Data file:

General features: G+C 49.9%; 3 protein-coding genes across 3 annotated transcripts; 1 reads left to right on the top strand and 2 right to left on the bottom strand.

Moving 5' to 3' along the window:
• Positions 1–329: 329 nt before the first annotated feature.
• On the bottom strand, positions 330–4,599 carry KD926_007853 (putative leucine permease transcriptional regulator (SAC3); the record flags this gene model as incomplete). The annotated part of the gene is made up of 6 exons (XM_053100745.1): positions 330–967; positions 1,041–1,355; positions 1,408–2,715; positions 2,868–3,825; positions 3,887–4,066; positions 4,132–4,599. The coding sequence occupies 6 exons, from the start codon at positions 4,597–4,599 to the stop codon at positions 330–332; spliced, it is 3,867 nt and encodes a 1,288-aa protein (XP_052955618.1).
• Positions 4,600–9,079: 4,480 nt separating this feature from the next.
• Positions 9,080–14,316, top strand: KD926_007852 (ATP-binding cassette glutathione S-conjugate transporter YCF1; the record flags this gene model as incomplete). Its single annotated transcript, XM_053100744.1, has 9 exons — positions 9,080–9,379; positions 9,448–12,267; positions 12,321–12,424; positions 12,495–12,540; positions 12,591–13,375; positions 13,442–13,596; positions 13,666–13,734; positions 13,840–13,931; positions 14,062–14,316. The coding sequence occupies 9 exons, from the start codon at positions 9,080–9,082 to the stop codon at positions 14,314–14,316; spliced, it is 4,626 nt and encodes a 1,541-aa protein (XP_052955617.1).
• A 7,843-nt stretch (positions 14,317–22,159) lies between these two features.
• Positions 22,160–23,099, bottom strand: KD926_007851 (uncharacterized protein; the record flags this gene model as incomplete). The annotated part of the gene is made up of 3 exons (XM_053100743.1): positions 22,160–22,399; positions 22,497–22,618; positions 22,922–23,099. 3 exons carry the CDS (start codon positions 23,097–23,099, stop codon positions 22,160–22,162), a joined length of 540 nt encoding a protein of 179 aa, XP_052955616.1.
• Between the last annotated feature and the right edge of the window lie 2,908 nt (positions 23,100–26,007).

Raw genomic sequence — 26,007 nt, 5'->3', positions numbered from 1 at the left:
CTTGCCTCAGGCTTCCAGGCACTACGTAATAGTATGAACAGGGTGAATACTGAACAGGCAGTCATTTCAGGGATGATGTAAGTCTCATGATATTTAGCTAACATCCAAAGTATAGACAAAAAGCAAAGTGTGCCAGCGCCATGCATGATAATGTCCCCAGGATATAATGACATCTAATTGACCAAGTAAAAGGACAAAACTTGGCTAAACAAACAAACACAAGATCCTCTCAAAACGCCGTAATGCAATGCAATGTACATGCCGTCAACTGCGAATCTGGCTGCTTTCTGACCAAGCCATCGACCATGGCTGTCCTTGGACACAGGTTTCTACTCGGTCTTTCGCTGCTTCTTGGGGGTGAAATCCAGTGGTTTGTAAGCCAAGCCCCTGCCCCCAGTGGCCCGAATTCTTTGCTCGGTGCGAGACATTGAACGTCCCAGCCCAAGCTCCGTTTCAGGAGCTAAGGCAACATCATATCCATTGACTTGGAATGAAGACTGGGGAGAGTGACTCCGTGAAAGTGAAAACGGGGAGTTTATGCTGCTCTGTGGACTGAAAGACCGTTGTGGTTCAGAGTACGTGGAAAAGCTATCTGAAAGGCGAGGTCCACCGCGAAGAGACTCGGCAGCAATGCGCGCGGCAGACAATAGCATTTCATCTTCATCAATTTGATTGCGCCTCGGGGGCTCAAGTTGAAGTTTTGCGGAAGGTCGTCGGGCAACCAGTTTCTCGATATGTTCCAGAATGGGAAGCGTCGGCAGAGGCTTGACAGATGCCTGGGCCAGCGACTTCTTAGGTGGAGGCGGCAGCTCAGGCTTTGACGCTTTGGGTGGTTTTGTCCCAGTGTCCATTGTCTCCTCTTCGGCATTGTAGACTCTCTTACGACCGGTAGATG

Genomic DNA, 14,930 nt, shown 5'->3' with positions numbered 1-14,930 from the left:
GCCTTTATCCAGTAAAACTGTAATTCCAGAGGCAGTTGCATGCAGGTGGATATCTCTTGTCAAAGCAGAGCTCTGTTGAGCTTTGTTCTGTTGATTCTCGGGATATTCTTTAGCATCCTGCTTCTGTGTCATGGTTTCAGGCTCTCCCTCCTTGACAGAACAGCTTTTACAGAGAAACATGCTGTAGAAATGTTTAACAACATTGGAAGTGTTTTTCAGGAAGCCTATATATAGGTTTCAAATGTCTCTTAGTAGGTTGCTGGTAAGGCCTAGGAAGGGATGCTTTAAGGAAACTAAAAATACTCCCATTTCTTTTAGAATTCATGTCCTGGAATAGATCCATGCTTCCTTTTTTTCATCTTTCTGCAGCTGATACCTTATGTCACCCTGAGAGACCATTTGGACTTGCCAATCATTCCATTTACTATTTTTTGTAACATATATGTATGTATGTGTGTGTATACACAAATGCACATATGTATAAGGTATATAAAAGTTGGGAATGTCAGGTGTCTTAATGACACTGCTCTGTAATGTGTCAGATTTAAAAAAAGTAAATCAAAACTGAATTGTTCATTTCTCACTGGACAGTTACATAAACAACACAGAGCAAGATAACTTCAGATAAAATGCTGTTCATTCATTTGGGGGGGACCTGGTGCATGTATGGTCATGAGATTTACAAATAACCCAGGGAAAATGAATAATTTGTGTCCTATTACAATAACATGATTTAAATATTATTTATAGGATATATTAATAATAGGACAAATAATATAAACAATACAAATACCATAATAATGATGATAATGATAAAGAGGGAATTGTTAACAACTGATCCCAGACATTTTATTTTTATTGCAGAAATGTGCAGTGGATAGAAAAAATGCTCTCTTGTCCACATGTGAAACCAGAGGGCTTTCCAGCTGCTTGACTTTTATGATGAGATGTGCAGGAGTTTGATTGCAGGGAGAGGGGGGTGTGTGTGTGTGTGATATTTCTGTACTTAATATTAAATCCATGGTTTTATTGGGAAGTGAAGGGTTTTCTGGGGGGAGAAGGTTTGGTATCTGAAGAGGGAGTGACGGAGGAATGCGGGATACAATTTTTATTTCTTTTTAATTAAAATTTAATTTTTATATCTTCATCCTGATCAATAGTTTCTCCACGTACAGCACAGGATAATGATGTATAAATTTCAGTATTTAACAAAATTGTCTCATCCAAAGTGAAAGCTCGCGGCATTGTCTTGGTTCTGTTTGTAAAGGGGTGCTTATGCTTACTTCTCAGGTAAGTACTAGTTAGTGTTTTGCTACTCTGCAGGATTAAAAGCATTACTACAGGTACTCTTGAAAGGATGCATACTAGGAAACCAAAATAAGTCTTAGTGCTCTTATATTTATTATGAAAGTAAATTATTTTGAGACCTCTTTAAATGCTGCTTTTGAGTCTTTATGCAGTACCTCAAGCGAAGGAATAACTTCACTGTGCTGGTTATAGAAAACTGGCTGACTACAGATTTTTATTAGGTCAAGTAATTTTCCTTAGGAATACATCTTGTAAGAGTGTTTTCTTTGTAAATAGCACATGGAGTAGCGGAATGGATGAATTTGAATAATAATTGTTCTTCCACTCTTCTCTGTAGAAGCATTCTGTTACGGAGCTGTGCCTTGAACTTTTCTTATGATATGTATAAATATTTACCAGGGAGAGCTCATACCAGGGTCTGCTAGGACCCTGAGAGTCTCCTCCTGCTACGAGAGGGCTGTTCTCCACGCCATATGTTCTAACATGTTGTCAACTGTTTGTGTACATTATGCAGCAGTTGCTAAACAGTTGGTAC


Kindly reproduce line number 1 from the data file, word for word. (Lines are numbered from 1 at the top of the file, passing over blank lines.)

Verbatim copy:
General features: G+C 49.9%; 3 protein-coding genes across 3 annotated transcripts; 1 reads left to right on the top strand and 2 right to left on the bottom strand.